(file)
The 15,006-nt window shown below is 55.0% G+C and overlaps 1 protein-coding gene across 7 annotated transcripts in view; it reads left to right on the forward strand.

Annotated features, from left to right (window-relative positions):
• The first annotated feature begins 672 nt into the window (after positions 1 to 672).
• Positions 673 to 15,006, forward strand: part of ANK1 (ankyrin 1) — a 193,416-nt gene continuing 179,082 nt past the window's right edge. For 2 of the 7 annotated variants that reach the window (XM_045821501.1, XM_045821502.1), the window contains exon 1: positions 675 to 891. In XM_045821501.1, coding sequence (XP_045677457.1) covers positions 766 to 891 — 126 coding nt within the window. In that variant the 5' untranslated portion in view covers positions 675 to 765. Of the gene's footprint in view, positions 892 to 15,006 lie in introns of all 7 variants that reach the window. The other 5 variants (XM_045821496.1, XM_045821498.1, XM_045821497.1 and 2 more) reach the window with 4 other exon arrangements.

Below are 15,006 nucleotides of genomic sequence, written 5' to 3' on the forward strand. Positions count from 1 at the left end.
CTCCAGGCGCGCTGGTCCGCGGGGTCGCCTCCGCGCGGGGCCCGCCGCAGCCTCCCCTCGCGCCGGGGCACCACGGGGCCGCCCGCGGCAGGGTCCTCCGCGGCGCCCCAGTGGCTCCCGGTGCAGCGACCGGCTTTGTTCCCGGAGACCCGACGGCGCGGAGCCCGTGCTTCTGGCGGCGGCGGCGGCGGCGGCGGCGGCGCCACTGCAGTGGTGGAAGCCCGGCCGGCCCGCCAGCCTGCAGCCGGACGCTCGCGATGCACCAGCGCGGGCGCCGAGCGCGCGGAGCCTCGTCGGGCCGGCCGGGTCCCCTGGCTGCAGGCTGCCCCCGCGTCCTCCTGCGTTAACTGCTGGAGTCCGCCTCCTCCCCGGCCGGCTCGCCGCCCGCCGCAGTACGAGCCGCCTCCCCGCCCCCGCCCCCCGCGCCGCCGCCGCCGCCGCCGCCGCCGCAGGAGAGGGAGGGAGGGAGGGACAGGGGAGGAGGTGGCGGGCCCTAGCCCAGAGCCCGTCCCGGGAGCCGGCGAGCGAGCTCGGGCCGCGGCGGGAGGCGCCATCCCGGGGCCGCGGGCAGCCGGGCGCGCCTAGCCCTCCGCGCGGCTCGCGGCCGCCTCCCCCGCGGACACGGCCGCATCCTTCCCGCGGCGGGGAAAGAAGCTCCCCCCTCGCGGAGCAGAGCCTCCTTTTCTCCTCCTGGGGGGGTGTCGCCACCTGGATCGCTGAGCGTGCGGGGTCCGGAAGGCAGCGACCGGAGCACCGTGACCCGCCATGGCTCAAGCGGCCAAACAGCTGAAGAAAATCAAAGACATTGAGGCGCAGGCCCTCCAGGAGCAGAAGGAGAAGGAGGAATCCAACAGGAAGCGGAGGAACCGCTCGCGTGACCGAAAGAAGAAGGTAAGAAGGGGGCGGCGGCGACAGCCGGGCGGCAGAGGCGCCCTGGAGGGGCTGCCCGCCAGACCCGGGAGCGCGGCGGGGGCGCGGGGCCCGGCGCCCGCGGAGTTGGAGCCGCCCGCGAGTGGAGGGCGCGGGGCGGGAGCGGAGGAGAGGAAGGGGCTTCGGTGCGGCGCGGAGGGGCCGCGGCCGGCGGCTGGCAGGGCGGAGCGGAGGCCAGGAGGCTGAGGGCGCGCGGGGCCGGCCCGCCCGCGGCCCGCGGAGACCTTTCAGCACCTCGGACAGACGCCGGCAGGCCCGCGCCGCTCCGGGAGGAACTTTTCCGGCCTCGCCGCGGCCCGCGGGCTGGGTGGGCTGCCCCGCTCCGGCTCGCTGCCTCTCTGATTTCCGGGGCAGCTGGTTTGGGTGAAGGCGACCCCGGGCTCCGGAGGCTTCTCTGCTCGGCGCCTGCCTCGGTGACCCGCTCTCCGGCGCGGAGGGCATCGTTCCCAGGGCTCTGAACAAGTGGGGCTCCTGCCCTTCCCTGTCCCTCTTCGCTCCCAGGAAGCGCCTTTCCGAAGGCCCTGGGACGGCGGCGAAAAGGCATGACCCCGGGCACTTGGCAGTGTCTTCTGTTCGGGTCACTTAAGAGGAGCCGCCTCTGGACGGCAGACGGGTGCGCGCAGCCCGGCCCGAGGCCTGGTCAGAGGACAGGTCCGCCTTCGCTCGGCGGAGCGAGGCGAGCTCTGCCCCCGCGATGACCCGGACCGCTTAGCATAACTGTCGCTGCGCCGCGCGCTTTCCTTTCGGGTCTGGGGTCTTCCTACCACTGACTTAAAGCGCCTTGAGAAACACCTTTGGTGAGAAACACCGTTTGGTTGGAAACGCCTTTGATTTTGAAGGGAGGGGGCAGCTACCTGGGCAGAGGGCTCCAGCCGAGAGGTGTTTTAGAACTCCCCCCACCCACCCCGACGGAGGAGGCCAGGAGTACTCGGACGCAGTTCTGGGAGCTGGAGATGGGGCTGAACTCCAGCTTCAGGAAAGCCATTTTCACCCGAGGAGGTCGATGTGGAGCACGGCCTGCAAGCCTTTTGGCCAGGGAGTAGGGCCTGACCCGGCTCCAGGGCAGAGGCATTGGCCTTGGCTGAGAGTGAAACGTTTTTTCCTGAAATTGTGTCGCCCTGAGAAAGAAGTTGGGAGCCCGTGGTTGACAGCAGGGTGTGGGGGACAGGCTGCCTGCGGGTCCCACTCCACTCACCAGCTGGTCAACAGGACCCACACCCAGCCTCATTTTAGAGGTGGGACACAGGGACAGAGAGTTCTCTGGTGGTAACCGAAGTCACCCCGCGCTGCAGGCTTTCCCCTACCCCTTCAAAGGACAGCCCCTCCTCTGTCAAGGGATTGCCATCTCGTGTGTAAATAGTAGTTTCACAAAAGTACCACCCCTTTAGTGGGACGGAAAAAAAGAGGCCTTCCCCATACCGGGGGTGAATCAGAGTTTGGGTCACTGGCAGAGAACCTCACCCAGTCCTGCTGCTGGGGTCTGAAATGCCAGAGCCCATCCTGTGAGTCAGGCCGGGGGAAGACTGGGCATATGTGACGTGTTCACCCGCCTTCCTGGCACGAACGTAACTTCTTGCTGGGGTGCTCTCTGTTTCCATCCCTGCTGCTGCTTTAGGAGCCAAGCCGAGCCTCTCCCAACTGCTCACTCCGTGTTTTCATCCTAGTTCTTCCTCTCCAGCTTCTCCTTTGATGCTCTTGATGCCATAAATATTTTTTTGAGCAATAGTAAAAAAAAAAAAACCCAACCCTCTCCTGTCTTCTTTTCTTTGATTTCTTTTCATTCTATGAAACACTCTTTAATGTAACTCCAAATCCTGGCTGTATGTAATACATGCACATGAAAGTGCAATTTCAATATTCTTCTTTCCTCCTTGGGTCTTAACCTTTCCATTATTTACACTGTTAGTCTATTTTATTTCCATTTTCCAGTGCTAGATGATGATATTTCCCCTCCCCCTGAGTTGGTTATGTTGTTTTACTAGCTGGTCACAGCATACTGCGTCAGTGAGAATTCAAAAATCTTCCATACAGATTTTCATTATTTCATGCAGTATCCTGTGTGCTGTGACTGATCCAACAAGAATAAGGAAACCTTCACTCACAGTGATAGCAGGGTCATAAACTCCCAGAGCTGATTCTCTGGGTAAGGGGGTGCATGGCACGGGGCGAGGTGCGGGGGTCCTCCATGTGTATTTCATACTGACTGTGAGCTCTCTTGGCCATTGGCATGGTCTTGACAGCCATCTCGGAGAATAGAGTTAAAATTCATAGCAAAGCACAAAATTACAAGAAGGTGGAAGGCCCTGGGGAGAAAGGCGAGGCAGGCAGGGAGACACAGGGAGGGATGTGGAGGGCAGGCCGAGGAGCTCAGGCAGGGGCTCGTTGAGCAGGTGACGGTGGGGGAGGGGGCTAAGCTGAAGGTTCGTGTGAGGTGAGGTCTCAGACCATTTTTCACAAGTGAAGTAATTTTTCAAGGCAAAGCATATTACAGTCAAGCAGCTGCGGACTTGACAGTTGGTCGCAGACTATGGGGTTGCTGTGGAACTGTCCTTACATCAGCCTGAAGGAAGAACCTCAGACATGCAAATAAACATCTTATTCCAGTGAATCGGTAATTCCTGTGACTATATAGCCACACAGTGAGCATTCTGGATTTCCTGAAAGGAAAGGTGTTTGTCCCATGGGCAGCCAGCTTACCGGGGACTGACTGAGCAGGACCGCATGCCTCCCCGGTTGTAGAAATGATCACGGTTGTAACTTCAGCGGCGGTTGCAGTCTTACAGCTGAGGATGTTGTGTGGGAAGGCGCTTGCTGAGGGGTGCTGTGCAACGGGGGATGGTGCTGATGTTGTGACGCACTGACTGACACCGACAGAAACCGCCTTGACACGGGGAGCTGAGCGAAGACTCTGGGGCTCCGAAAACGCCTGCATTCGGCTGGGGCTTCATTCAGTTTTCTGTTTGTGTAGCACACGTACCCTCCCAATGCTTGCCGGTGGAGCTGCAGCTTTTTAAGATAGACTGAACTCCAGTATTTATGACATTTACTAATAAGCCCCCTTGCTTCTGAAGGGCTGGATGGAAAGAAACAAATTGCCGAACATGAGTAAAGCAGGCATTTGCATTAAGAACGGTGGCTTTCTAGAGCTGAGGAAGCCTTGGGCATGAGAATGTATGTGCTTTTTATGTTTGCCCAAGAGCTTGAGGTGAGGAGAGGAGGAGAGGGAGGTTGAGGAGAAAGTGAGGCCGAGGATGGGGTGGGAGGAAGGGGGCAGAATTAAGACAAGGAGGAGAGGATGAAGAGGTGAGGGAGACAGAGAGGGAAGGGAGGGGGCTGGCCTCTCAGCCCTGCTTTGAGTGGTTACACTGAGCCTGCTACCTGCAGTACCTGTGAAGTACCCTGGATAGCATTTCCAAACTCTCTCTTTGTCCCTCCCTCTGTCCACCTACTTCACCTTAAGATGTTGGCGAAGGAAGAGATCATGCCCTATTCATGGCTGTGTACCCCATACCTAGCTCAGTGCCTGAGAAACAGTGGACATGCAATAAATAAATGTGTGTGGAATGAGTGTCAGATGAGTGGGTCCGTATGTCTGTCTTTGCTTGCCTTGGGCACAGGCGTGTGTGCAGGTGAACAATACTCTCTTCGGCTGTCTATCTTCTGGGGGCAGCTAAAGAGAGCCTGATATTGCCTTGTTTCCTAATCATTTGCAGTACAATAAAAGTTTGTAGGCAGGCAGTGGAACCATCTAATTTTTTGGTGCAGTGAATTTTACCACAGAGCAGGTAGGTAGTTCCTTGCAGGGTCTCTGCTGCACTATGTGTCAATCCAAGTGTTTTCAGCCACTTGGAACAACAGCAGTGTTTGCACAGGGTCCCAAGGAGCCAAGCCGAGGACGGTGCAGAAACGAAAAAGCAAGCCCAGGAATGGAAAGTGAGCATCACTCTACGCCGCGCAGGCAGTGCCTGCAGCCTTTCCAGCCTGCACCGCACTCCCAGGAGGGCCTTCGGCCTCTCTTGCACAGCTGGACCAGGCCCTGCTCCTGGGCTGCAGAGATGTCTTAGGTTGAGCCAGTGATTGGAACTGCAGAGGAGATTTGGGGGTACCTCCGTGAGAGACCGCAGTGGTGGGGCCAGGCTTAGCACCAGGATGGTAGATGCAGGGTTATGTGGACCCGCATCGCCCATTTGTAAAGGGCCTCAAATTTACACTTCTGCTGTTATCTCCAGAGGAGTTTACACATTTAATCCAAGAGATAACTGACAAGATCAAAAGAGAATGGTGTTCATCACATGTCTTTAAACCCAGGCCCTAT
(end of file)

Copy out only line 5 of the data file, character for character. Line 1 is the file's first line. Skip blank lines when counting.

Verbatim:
Below are 15,006 nucleotides of genomic sequence, written 5' to 3' on the forward strand. Positions count from 1 at the left end.